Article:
It began with Korean pop star PSY’s "Gangnam Style," a song so eminently viral, so inescapable, one could conceivably listen to it infinitely. And while the Repeat Song function has been around since the days of clunky Walkman CD players, when companies like Echo Nest are specifically dedicated to music intelligence, why not aim a little higher?
At last weekend’s Music Hack Day--a recurring gathering where tech-savvy music lovers "build stuff"--at MIT, Echo Nest’s director of developer platform Paul Lamere fashioned the Infinite Jukebox. It was an expansion of another Music Hack Day project, where, in Iceland, Lamere built Infinite "Gangnam Style." "It stems from a very selfish thing: A lot of times I’m listening to a song and I just wish it were longer," Lamere tells Co.Create. "I figured we could try to make that work. There were a lot of people who said, 'Hey, this would be great if it worked with any song,' so I figured I would try to do that."
Echo Nest is in the business of harnessing data about music including "signal processing and machine learning" to document the features of individual songs. "We also break the songs down into lots of very detailed data including where the beats are, where the bars are, and also a detailed map of the temporal and harmonic content," explains Lamere. This type of data has helped engineer well-known services like iTunes Genius and Pandora’s wizardly radio algorithm. (Echo Nest recently helped launch an artist radio feature for streaming service Rdio.) "The value I added was to then take this map of the song, look for all the similar beats and try to build a graph on top of that," Lamere says.
The graph turned into an organic, circular visualization for the Infinite Jukebox. Rather than mimicking a music program’s visualizer--more of a screensaver-like parlor trick that tends to bump and fold vaguely along with the groove--the Infinite Jukebox’s colorful visuals display what’s happening behind the scenes. Instead of listening to an endless song and being mystified, users can detect how it works. "I wanted to show what the program was thinking as it was playing the song, so you could see where it might transition," Lamere says. "The side effect is that different types of music have very different visualizations." In tandem with the visualization, users can control the tempo with their keyboards as well as hold the song on a single beat.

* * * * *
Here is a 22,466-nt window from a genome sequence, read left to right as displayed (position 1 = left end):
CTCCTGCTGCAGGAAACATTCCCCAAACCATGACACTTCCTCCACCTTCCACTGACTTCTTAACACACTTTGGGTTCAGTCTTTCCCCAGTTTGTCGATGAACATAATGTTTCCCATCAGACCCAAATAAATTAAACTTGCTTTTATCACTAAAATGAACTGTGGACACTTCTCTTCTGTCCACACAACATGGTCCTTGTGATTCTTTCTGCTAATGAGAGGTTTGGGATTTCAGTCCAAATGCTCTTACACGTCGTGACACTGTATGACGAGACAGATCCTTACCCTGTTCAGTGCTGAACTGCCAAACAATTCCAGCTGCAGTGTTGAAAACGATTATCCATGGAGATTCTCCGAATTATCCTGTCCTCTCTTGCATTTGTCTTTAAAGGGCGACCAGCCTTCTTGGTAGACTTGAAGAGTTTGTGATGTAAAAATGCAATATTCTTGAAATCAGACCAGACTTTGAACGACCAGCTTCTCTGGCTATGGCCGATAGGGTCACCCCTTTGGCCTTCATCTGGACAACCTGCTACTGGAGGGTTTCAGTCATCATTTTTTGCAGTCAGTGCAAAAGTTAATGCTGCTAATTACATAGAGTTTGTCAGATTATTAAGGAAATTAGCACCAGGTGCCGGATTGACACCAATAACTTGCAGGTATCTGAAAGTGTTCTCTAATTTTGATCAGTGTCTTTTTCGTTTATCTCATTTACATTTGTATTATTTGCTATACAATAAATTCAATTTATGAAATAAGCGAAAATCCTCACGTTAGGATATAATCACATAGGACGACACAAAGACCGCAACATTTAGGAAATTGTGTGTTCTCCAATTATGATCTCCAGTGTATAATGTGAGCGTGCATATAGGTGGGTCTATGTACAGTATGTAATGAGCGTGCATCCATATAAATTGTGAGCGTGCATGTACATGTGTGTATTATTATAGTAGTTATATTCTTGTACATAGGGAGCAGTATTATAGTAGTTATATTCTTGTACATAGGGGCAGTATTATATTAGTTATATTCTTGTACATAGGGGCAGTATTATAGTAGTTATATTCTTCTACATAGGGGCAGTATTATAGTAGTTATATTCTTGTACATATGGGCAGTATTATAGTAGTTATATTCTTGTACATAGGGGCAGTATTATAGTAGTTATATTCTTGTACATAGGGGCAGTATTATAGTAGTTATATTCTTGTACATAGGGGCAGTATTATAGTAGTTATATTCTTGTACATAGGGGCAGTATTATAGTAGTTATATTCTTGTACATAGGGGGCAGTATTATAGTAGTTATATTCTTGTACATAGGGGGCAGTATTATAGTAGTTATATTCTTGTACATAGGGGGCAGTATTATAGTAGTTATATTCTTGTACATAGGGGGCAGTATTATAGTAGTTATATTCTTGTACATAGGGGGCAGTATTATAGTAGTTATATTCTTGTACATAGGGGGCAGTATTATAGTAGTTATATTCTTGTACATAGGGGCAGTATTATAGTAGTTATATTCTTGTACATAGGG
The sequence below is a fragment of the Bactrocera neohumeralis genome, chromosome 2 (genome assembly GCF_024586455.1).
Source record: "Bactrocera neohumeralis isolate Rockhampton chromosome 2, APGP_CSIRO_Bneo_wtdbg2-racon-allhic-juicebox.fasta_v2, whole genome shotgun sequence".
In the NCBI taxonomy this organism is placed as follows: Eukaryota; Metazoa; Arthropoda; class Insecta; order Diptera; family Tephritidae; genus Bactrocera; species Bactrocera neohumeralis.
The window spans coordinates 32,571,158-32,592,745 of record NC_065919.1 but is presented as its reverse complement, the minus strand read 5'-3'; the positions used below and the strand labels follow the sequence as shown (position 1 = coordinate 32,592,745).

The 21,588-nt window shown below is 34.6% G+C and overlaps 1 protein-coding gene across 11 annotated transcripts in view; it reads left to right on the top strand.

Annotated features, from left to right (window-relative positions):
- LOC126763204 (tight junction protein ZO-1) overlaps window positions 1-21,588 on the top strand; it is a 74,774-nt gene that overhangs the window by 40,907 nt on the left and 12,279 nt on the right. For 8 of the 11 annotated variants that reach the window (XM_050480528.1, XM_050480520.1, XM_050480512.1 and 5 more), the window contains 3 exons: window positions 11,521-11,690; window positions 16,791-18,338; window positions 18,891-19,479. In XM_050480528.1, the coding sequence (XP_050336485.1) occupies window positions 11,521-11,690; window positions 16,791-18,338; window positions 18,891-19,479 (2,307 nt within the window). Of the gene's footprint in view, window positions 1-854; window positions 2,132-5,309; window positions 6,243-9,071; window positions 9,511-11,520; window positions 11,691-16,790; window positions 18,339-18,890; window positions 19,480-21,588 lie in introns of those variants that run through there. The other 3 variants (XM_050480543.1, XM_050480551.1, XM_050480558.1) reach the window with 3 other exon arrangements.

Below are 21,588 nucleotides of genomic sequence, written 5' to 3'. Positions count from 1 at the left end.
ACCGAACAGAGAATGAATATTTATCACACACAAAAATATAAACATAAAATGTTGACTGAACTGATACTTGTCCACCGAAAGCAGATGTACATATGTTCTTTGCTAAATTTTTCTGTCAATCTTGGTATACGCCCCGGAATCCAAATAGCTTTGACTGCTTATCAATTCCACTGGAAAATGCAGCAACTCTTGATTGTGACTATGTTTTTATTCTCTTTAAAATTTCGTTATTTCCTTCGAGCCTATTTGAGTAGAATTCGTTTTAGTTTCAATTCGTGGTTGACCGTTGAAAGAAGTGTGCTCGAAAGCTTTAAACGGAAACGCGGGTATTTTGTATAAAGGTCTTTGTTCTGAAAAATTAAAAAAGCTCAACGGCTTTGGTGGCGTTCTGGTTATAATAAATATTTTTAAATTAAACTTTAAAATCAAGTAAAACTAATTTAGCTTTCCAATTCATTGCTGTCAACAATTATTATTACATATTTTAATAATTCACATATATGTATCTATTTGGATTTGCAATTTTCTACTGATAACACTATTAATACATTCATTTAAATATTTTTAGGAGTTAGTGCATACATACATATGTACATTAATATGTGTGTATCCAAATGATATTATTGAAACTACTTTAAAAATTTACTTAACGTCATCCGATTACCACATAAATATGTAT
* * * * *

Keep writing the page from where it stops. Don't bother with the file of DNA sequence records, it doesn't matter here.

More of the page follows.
The page has notched more than 1 million page views in less than a week. Visitors can upload their own songs or choose from ready-loaded tracks like Michael Jackson’s "Billie Jean," Adele’s "Rolling in the Deep," Rick Astley’s "Never Gonna Give You Up" and the Fresh Prince of Bel-Air theme. Lamere, an avid video gamer, chose to display a beat counter and time counter, giving the experience a distinctly game-like feel of progress. "People were tweeting about how long they were able to last listening to "Gangnam Style" last month, so I added the timer so that people could have their bragging rights," he says. What was the longest "Gangnam Style" play he saw floating around? "I think someone played it at their work for 10 hours."
Is modern pop and its cut-and-paste, hook-heavy tendencies best suited for the gizmo? "The program looks for this acoustic similarity in the beat level, and certain types of music--especially dance music, dubstep, pop music--those are really easy," Lamere says. "But surprisingly enough, very acoustic music works well. Some tracks don’t work as well, but I think for the most part you get something pleasing out of it." One of his favorite Infinite tracks is by jazz-fusion guitarist Al Di Meola.
Perhaps more thrilling than the project itself is its reminder of the technology’s growing capabilities in the realm of music. "A big part of the next five or 10 years of music is going on here," Lamere says of the music intelligence industry. "People are walking around now with 10 million songs in their pocket, so helping people find music, make interesting playlists, or giving them all sorts of different ways of experiencing music is going to be a big part of listening. You could imagine a music player sometime in the future having an infinite button that would let you generate an infinite version of any song."
And yes, this article was composed to the maximally pleasant strains of an endless "Call Me Maybe."